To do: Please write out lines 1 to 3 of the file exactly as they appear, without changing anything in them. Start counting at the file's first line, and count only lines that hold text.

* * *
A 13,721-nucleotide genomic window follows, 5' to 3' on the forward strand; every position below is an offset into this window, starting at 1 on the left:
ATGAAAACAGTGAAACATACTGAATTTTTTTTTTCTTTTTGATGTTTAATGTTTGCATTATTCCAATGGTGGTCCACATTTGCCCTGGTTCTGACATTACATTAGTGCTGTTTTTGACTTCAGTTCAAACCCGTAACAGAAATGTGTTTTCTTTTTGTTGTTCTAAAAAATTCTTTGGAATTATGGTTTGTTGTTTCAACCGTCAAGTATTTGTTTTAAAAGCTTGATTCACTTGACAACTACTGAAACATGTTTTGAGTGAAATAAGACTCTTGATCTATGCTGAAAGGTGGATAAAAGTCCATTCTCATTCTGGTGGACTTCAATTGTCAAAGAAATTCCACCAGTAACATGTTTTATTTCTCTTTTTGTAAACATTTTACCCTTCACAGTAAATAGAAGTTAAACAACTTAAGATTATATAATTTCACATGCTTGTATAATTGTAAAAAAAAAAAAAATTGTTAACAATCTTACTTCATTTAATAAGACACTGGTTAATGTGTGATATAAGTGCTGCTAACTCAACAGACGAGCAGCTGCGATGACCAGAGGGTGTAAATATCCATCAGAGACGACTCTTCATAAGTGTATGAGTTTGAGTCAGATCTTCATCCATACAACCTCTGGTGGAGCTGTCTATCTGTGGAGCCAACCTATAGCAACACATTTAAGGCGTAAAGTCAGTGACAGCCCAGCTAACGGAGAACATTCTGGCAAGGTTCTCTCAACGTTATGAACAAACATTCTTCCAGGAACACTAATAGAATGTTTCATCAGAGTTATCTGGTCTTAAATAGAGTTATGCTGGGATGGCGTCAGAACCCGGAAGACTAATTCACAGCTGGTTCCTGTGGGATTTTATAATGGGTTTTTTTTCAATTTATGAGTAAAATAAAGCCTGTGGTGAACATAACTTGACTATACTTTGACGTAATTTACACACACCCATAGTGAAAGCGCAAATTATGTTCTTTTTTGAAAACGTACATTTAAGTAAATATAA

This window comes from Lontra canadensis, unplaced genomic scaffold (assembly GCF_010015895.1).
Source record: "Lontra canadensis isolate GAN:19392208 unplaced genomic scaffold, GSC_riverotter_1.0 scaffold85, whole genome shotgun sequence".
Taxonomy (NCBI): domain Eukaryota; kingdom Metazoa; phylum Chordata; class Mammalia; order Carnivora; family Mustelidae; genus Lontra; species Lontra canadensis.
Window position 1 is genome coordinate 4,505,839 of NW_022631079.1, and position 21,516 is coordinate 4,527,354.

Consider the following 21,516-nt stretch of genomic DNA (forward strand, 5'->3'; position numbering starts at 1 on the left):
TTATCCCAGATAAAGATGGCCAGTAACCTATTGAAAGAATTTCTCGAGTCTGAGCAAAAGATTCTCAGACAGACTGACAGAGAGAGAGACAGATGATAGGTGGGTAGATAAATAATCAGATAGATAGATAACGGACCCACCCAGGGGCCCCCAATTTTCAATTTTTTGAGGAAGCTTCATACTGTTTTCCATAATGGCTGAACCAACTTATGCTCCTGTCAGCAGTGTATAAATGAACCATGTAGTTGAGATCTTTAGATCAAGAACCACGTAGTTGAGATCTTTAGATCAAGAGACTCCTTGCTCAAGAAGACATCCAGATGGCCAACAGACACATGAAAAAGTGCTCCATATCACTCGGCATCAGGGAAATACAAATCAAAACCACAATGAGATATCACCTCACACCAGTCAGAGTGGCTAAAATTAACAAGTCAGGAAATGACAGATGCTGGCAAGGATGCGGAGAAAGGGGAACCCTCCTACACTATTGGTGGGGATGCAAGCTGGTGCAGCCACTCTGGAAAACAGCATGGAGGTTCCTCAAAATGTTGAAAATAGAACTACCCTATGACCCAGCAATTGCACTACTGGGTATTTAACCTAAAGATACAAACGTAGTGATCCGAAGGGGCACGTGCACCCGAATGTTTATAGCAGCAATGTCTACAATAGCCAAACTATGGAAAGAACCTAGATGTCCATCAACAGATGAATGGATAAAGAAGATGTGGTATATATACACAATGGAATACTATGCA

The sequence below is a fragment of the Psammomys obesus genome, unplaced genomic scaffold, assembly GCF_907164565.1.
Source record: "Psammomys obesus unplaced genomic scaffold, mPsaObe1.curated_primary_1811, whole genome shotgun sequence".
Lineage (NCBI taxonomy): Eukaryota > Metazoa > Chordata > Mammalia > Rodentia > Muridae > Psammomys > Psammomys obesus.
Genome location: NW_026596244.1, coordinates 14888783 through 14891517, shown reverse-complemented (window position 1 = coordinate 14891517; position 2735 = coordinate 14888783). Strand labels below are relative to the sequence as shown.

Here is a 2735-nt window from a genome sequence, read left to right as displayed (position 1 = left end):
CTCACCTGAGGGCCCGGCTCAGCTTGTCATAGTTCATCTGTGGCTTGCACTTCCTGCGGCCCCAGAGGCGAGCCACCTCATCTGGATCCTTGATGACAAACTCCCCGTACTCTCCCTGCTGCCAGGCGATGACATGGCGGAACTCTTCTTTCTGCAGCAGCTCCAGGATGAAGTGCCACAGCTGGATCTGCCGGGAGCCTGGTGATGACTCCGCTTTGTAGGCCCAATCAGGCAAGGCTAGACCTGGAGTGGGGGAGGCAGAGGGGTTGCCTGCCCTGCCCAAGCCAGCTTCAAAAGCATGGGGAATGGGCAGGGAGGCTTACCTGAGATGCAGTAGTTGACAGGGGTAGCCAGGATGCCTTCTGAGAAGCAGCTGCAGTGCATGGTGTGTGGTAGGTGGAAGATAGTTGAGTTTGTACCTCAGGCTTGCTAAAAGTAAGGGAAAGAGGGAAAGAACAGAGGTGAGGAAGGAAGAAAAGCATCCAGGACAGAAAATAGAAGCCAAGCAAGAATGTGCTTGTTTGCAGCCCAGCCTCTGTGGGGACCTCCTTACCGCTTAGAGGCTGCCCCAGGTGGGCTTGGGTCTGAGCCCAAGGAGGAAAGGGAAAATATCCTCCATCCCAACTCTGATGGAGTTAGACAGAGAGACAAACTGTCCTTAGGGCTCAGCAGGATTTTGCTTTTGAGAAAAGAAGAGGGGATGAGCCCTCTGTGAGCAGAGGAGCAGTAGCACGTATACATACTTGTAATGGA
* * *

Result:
A 13,721-nucleotide genomic window follows, 5' to 3' on the forward strand; every position below is an offset into this window, starting at 1 on the left:
ATGAAAACAGTGAAACATACTGAATTTTTTTTTTCTTTTTGATGTTTAATGTTTGCATTATTCCAATGGTGGTCCACATTTGCCCTGGTTCTGACATTACATTAGTGCTGTTTTTGACTTCAGTTCAAACCCGTAACAGAAATGTGTTTTCTTTTTGTTGTTCTAAAAAATTCTTTGGAATTATGGTTTGTTGTTTCAACCGTCAAGTATTTGTTTTAAAAGCTTGATTCACTTGACAACTACTGAAACATGTTTTGAGTGAAATAAGACTCTTGATCTATGCTGAAAGGTGGATAAAAGTCCATTCTCATTCTGGTGGACTTCAATTGTCAAAGAAATTCCACCAGTAACATGTTTTATTTCTCTTTTTGTAAACATTTTACCCTTCACAGTAAATAGAAGTTAAACAACTTAAGATTATATAATTTCACATGCTTGTATAATTGTAAAAAAAAAAAAAATTGTTAACAATCTTACTTCATTTAATAAGACACTGGTTAATGTGTGATATAAGTGCTGCTAACTCAACAGACGAGCAGCTGCGATGACCAGAGGGTGTAAATATCCATCAGAGACGACTCTTCATAAGTGTATGAGTTTGAGTCAGATCTTCATCCATACAACCTCTGGTGGAGCTGTCTATCTGTGGAGCCAACCTATAGCAACACATTTAAGGCGTAAAGTCAGTGACAGCCCAGCTAACGGAGAACATTCTGGCAAGGTTCTCTCAACGTTATGAACAAACATTCTTCCAGGAACACTAATAGAATGTTTCATCAGAGTTATCTGGTCTTAAATAGAGTTATGCTGGGATGGCGTCAGAACCCGGAAGACTAATTCACAGCTGGTTCCTGTGGGATTTTATAATGGGTTTTTTTTCAATTTATGAGTAAAATAAAGCCTGTGGTGAACATAACTTGACTATACTTTGACGTAATTTACACACACCCATAGTGAAAGCGCAAATTATGTTCTTTTTTGAAAACGTACATTTAAGTAAATATAA

This window comes from Lontra canadensis, unplaced genomic scaffold (assembly GCF_010015895.1).